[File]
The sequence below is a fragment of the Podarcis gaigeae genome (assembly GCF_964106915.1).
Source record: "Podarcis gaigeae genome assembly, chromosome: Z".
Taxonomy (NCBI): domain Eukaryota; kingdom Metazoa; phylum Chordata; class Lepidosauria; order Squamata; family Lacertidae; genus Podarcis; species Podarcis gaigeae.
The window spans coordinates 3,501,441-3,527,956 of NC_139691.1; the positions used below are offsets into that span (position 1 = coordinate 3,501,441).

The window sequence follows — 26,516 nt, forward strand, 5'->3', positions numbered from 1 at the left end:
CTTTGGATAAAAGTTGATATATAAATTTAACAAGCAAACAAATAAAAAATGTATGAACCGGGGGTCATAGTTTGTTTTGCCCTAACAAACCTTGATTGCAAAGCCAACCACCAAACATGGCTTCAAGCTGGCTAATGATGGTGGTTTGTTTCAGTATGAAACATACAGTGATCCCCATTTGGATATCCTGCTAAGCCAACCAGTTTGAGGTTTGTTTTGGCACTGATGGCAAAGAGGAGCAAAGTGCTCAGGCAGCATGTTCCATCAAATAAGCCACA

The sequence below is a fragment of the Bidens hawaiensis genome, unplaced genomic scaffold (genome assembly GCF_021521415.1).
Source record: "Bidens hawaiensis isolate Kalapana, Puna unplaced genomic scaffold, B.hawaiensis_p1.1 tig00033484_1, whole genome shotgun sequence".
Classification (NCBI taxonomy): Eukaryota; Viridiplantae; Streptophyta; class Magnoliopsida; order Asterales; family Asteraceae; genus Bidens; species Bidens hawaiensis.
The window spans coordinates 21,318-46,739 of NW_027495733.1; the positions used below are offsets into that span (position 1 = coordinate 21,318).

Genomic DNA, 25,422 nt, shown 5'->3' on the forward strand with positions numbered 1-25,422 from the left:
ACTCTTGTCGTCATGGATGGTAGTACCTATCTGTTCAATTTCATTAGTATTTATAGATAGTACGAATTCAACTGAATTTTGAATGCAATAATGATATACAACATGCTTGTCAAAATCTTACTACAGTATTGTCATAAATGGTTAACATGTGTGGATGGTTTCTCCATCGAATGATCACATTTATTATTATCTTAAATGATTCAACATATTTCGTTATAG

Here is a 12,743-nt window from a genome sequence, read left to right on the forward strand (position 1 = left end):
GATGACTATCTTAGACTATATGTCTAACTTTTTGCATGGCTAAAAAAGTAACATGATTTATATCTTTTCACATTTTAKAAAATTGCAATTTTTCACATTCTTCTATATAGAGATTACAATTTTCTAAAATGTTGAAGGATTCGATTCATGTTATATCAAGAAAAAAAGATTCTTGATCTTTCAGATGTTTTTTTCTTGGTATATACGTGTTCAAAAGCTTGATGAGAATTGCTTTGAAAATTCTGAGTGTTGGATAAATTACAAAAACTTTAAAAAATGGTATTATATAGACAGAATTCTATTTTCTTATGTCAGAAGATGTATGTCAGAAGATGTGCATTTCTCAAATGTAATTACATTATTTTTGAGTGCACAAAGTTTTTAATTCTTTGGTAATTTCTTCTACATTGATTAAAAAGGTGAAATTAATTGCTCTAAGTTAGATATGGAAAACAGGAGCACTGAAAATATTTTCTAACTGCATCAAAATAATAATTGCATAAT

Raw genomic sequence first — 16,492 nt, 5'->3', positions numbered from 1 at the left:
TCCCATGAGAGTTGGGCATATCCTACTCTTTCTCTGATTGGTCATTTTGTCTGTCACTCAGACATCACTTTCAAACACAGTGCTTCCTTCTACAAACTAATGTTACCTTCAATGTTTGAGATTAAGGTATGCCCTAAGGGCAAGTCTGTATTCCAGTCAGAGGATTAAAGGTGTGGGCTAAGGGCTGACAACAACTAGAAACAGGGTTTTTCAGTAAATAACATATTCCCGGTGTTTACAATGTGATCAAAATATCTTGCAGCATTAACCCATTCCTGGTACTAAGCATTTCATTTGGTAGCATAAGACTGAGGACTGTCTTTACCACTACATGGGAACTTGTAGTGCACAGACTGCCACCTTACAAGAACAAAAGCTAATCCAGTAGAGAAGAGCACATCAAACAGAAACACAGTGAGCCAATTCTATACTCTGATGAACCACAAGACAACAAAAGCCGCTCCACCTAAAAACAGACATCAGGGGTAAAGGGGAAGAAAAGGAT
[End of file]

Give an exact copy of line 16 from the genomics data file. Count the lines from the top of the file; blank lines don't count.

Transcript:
TCCCATGAGAGTTGGGCATATCCTACTCTTTCTCTGATTGGTCATTTTGTCTGTCACTCAGACATCACTTTCAAACACAGTGCTTCCTTCTACAAACTAATGTTACCTTCAATGTTTGAGATTAAGGTATGCCCTAAGGGCAAGTCTGTATTCCAGTCAGAGGATTAAAGGTGTGGGCTAAGGGCTGACAACAACTAGAAACAGGGTTTTTCAGTAAATAACATATTCCCGGTGTTTACAATGTGATCAAAATATCTTGCAGCATTAACCCATTCCTGGTACTAAGCATTTCATTTGGTAGCATAAGACTGAGGACTGTCTTTACCACTACATGGGAACTTGTAGTGCACAGACTGCCACCTTACAAGAACAAAAGCTAATCCAGTAGAGAAGAGCACATCAAACAGAAACACAGTGAGCCAATTCTATACTCTGATGAACCACAAGACAACAAAAGCCGCTCCACCTAAAAACAGACATCAGGGGTAAAGGGGAAGAAAAGGAT